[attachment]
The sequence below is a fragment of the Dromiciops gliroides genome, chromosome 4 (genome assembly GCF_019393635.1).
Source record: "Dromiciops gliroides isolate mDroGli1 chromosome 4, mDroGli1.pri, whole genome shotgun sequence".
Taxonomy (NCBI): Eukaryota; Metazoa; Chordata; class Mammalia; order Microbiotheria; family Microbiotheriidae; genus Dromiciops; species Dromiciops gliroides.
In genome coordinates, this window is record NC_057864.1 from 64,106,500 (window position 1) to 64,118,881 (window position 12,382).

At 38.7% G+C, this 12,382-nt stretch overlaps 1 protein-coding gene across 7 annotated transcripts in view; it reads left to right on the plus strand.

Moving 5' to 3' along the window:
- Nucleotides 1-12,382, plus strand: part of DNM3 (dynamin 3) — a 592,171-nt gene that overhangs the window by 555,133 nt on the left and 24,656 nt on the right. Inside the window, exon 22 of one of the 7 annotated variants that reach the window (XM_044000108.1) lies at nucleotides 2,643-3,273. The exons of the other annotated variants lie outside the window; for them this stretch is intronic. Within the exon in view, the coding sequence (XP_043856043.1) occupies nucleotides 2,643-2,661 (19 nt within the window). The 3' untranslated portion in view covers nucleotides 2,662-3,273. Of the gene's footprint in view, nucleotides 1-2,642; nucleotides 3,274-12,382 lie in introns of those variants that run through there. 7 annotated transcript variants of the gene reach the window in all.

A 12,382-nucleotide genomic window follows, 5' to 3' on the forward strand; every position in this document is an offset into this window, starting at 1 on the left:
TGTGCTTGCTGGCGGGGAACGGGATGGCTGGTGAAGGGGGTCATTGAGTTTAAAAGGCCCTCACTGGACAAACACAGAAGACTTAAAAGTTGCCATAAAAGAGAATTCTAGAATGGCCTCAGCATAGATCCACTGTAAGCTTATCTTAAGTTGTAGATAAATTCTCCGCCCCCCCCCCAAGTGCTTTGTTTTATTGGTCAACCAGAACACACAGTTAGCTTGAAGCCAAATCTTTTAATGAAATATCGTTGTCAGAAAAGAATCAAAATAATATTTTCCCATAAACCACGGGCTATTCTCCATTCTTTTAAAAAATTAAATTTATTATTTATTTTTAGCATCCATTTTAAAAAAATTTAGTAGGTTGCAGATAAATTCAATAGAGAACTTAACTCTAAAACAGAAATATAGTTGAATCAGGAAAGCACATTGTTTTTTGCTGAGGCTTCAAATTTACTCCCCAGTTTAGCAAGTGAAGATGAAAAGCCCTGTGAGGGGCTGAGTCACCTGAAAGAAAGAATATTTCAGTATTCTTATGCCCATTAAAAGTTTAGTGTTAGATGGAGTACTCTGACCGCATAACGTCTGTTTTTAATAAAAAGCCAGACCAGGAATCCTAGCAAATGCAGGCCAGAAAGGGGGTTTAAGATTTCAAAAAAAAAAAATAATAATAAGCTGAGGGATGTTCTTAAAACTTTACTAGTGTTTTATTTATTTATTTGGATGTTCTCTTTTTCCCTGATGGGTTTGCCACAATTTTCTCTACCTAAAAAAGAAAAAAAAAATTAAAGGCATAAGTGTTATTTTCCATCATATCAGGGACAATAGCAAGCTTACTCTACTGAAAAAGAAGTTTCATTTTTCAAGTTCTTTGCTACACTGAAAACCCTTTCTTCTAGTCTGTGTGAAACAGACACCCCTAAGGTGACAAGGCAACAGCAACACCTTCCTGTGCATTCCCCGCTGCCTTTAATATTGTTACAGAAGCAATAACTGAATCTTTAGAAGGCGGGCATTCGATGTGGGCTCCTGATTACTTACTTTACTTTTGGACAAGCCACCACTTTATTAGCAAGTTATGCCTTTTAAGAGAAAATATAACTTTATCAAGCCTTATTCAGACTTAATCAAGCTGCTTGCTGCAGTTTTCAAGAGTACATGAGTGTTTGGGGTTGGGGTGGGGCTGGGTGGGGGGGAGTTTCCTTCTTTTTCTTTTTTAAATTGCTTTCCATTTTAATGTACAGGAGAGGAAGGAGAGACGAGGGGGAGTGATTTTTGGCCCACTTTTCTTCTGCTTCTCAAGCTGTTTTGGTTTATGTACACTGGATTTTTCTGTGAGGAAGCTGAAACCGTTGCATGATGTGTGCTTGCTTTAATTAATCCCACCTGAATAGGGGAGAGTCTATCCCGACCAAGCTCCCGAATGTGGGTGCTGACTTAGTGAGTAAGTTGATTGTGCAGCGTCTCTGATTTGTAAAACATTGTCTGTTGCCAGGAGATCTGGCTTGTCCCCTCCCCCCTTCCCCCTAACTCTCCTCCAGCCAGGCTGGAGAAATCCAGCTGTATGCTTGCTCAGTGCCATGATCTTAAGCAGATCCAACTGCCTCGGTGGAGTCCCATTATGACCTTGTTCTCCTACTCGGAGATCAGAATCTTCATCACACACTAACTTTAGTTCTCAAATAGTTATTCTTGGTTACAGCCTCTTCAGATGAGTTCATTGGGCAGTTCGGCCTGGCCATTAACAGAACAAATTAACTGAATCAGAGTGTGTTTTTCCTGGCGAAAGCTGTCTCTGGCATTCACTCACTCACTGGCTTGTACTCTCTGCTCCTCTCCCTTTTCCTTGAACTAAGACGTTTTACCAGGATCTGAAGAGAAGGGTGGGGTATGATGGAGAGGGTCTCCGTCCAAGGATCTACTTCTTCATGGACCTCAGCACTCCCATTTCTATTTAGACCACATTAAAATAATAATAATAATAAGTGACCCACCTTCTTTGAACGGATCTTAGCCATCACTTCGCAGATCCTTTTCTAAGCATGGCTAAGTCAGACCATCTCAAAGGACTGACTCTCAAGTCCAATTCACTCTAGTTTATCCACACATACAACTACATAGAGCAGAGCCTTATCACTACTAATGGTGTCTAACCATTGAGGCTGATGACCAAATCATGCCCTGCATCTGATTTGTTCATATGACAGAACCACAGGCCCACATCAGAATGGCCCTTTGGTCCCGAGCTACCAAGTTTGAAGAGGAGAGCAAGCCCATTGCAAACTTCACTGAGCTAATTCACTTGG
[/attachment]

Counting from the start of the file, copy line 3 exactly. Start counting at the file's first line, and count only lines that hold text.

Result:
Taxonomy (NCBI): Eukaryota; Metazoa; Chordata; class Mammalia; order Microbiotheria; family Microbiotheriidae; genus Dromiciops; species Dromiciops gliroides.